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Elt history
Elt history
Elt history
Elt history
Elt history
Elt history
Elt history
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Elt history

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  • 1. A Researched History of Elmira Little Theatre, Inc. by Julia Lavarnway with reference to the Elmira Star-Gazette
  • 2. Elmira Little Theatre, Inc. has been serving communities in the Southern Tier since 1944. It all began with a dedicated group of people who loved live the- ater. Thanks to the efforts of Mrs. Eleanor McKinnon Emery, who personally telephoned prospective members, the original group of 30 theater lovers met at the Steele Memorial Library, and each donated one dollar to officially conclude ELT’s first membership campaign. According to Marion K. Stocker of the Elmira Star-Gazette, in the spring and summer of 1944, they held ‘Servicemen’s Canteens” in the loft of the barn belonging to Dr. Joseph Lewis at 218 West Church Street, now the back parking lot of Langdon Plaza. However, this came to an untimely end due the the “summer of polio” epidemic that discouraged large public gatherings. The Man Who Came to Dinner was the first formal presentation of the group. It opened in Cowles Hall on the Elmira College campus in December of 1944. George Mellor directed a cast including Roger McGrath, Robert Bolger, Barbara Hardin, Mary Stewart Pollock, and Edith Lee. Also involved in technical support were Mabel Leupelt, Gertrude Hoffman, Edna Klungle, Barger Crusade, Eila Anderson Crusade, Richard Emery, Alec Falck, Ernfred Anderson, and Dean Taylor. ELT also presented, in December of that year, the first in a series of outdoor Christmas pageants, held between Cowles Hall and the pond over a period of at least ten years on a regular basis. Edna Klungle directed most of those Christmas pageants. In 1948, ELT jointly presented a pageant with the participation of the Elmira Civic Cho- rus, conducted by Guy Frasier Harrison. The second production of the group, Ladies in Retirement was the only show in which Mrs. Emery had a speaking role. She continued to work for the organization for many years, going to shows when she could and working behind the scene, but raising three children took precedence for her. Thus was born the traditional ELT season of Fall to Spring. - 1 -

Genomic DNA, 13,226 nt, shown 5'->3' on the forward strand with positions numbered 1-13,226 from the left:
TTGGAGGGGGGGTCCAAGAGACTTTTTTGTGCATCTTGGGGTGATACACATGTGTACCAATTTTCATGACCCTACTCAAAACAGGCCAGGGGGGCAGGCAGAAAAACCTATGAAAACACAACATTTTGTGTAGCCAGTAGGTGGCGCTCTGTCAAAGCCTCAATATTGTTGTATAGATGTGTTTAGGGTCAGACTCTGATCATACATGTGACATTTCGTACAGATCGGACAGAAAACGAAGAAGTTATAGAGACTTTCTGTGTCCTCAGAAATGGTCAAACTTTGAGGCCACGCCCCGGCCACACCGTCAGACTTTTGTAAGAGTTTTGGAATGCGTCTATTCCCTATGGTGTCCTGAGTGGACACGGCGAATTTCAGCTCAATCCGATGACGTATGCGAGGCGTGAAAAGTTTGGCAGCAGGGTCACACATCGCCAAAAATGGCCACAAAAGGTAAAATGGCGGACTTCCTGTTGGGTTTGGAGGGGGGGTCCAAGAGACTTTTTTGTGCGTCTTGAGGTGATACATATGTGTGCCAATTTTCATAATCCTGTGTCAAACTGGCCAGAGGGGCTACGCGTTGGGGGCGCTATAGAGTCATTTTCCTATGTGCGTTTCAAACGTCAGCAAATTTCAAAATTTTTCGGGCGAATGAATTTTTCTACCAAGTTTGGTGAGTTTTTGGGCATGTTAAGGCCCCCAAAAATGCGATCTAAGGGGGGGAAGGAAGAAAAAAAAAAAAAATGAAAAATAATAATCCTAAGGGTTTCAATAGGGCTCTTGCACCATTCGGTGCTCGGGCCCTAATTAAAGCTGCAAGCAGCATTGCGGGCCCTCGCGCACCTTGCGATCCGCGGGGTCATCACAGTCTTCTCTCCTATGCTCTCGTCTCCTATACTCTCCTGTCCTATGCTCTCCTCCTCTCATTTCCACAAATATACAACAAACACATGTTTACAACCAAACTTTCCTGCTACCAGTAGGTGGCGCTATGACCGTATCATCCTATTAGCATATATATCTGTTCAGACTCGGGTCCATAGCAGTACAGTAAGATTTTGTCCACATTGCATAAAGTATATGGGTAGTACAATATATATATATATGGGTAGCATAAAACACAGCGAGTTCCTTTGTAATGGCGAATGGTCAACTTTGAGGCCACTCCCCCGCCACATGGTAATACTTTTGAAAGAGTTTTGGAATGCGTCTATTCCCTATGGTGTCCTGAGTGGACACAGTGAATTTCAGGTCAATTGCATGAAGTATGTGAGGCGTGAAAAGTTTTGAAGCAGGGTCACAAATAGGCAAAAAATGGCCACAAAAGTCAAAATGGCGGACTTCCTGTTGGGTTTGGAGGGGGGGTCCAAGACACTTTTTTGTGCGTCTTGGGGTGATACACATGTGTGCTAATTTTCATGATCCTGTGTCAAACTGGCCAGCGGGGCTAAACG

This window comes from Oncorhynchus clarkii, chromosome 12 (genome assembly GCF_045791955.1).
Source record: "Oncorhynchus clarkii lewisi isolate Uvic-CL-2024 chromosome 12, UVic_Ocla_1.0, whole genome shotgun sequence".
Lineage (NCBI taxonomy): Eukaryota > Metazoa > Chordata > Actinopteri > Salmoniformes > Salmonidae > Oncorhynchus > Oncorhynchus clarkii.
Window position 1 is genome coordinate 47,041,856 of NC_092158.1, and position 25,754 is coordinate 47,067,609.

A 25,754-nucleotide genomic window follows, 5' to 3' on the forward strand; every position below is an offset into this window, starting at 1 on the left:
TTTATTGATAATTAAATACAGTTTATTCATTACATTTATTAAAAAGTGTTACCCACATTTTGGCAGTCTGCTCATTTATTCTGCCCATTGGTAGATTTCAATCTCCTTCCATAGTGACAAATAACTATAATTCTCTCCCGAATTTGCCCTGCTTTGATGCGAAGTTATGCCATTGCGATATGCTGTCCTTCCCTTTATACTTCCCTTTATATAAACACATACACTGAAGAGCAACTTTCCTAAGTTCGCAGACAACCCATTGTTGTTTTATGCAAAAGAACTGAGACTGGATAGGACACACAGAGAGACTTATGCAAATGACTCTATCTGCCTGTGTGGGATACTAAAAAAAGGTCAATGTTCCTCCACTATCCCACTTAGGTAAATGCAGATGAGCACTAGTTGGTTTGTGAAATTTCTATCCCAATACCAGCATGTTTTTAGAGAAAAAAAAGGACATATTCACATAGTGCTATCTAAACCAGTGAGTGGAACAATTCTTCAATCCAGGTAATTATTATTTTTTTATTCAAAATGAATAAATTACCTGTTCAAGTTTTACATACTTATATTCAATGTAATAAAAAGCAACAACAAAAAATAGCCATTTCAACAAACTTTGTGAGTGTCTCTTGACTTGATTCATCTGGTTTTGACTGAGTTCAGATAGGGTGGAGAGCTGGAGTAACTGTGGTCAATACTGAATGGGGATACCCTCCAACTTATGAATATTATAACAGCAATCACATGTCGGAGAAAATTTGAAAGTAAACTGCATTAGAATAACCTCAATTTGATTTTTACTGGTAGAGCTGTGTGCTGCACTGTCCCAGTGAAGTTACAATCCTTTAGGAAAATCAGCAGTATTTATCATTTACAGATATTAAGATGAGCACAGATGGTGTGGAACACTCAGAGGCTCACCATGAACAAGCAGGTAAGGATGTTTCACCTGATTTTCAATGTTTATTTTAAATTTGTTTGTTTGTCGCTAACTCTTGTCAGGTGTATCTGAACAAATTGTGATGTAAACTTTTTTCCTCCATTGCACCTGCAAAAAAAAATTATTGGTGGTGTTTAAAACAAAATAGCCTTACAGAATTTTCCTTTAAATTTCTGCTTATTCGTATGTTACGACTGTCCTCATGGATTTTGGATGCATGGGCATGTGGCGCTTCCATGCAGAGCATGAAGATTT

• 3. Papers to incorporate Elmira Little Theatre were filed on March 14, 1945. They were signed by Richard P. Emery, Barger Crusade, Lucy Hill Brodie, Eleanor M. Emery, Ernfred Anderson, and Frances A. Brayton. Also in 1945, a small basement in the Steele Memorial Library was rented part-time as a workshop for ELT. A stage was built at a cost of $175 at one end and was contributed to the library as a “civic good deed.” ELT continued with its civic participation by presenting a pageant to spur the War Me- morial Drive and then by helping to launch the Community Chest fund-raising cam- paign by presenting two one-act plays written by ELT’s own Elizabeth Rodewald. After the flood of May 1946, ELT changed its show You Can’t Take It With You into a flood- relief fundraiser for the Volunteers of America and donated $3620 to the effort. In 1964, ELT received a commemorative plaque from the city of Elmira upon the occasion of its centennial celebration “in grateful appreciation” for community involve- ment. Over its first two decades, ELT moved around quite a bit. They leased the Fed- eration Building in 1947 for five years. A call for volunteers went out to refurbish the building. Artists painted five murals, and many people helped to wash and paint the walls, generally clean the place and to extend the proscenium by four feet. The lighting and sound systems were also renovated. (That building later became the Jewish Com- munity Center and then was replaced by the Steele Memorial Library’s new quarters.) They stayed there until 1958, when they looked into using the barn at Strathmont which could seat about 200 people in a semi-circle arrangement. However, they ended up in September of that year at Thurston School Auditorium on 11th and Scottwood in Elmira Heights which had a seating capacity of 600. Then in October of 1958, they leased a home at 415 William Street, the old Gerity Homestead, for rehearsals, classrooms and scenery construction, and storage as well as an apartment for Paul Talley, ELT’s professional director. - 2 -